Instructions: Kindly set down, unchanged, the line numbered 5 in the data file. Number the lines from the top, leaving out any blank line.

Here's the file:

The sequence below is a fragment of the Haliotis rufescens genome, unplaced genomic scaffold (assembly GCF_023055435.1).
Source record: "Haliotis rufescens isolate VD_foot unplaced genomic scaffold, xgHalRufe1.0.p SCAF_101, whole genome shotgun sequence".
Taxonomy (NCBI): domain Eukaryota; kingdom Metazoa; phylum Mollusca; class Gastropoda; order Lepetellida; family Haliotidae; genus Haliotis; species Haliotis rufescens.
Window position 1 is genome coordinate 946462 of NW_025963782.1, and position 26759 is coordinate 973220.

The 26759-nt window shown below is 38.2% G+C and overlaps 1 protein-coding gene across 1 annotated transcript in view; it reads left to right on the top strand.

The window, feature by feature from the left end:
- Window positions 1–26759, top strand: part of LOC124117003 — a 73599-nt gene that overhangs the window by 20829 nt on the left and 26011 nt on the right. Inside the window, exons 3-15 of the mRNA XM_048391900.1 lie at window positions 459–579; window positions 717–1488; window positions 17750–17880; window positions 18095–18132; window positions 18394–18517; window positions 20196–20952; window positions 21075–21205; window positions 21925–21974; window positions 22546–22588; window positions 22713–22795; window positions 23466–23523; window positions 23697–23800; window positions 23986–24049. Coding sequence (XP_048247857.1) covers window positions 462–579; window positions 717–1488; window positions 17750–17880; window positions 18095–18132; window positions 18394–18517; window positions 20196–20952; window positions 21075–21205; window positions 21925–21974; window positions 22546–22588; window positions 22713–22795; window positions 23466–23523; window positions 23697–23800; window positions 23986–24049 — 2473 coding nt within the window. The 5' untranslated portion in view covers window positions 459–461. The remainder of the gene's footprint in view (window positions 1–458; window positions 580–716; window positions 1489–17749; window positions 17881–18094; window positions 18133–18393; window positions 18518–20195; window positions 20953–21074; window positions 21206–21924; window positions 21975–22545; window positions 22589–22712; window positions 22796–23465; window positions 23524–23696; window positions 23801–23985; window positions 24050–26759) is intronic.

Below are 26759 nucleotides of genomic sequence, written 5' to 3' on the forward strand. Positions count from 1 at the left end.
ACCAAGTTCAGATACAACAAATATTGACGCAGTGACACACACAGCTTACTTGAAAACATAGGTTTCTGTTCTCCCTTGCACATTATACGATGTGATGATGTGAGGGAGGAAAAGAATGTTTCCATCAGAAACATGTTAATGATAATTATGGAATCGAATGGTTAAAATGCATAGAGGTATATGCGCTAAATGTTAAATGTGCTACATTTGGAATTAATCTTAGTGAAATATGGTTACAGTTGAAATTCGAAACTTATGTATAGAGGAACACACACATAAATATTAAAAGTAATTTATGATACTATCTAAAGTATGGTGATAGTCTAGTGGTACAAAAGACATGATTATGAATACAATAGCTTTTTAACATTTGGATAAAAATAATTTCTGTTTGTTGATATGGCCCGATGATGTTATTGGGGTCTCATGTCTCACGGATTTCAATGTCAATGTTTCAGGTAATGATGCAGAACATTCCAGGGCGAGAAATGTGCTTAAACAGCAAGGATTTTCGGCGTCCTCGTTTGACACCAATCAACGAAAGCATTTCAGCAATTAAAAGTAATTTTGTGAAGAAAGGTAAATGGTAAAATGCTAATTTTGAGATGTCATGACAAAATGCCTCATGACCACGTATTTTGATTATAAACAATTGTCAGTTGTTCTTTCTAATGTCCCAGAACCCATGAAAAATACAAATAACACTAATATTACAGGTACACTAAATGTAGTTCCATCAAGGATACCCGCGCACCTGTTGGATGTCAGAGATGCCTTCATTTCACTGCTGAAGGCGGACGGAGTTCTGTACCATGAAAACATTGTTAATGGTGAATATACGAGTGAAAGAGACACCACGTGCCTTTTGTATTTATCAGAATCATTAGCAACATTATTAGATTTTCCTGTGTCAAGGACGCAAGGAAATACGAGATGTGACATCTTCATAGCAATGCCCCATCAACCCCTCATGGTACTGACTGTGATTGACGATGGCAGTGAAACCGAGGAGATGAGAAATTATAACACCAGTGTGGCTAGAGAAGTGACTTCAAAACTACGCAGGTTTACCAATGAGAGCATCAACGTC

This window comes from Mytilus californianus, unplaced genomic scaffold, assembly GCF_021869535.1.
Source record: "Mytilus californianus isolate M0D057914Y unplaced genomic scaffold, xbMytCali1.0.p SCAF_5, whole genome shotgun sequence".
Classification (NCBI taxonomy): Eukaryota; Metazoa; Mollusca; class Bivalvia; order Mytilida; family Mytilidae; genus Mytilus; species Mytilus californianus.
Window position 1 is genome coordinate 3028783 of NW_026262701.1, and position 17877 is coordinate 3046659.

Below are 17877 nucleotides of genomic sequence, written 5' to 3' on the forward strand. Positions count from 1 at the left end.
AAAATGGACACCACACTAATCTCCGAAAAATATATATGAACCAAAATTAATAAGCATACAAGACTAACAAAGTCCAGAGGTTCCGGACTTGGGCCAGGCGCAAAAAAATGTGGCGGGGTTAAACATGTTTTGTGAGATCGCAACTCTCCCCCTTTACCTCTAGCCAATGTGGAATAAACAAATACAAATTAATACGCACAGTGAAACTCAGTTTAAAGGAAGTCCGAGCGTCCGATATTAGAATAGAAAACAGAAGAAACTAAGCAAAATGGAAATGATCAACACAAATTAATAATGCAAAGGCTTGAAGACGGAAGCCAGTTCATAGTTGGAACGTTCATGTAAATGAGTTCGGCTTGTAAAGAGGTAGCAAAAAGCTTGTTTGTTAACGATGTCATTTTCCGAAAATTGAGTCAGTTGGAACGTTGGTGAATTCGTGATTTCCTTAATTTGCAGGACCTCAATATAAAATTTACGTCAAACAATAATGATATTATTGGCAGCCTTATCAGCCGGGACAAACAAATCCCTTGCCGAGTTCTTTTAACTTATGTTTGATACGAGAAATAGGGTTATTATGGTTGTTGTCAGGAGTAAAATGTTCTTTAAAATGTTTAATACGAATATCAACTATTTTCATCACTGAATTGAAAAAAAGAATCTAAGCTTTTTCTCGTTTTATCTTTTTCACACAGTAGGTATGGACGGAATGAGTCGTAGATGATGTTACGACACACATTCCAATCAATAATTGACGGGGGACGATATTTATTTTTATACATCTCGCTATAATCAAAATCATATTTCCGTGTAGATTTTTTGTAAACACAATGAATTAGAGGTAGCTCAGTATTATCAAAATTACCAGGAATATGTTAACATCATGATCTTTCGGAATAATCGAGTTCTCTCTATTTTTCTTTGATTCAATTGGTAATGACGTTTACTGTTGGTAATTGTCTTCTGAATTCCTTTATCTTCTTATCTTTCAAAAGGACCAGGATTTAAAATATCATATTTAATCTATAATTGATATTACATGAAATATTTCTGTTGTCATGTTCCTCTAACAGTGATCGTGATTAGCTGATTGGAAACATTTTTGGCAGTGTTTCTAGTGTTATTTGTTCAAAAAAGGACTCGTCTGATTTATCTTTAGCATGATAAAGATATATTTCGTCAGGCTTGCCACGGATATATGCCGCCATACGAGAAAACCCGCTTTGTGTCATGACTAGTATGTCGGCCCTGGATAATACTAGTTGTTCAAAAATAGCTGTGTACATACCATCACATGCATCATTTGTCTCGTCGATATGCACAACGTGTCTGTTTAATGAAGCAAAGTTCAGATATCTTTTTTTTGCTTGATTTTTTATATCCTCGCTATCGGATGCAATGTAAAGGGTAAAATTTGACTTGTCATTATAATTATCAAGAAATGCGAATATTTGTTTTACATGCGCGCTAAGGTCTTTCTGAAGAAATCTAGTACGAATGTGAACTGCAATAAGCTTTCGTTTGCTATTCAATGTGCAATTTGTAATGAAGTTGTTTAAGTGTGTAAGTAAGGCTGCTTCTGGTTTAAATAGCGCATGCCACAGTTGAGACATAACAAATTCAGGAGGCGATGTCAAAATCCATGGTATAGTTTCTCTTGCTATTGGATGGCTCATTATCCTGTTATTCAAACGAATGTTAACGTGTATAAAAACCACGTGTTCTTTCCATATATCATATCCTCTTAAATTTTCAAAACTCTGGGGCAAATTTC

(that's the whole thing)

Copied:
The 26759-nt window shown below is 38.2% G+C and overlaps 1 protein-coding gene across 1 annotated transcript in view; it reads left to right on the top strand.